She said, "I check it but I don't answer while I'm driving. I pull over."
Texting while driving is an issue among state lawmakers for the upcoming legislative session. A bill filed last week would create a statewide ban on texting while driving. House Bill 243 reads, "An operator may not use a wireless communication device to read, write or send text based communication while operating a motor vehicle, unless the vehicle is stopped."
Some motorists question the need for more laws.
Driver Phil Arnold said, "I do not believe in strong federal laws or state laws interfering with individual liberties, but in this particular case I think human life is at risk."
The City of Houston has not passed a texting while driving ban for motorists. But nearby cities of Bellaire and West University Place have passed similar laws. And authorities there have seen a difference in driver attitude.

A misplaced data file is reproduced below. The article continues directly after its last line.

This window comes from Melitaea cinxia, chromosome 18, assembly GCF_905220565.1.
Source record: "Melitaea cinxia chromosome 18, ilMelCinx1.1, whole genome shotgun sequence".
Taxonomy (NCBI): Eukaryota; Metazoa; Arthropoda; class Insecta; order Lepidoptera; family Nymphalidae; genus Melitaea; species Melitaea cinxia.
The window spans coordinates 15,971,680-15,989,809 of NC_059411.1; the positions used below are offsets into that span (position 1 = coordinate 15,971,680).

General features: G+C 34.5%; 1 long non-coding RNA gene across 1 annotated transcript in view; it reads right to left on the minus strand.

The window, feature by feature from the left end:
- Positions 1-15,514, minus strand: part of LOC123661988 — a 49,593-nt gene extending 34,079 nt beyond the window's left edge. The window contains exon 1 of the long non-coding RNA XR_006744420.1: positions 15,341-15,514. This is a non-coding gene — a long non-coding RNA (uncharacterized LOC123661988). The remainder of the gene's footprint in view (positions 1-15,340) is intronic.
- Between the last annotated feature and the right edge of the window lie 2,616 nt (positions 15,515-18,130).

"Since we had this ordinance in effect, it's been safer," said Officer Michael Sierra with West University Place Police. "People concentrate more on driving than being on their cell phones."
It is a message the bill author says should be consistent and taken statewide.
"I think we need a uniform law across the state so everybody knows where you can text and when you can't text," said State Representative Tom Craddick. "I think that people are really becoming aware of this."
However, we found one motorist who wondered if the ban would create more questions than answers.
Driver Jay Jayasuriya said, "I've heard of a lot of accidents of folks texting while driving but I don't know who you'd enforce it."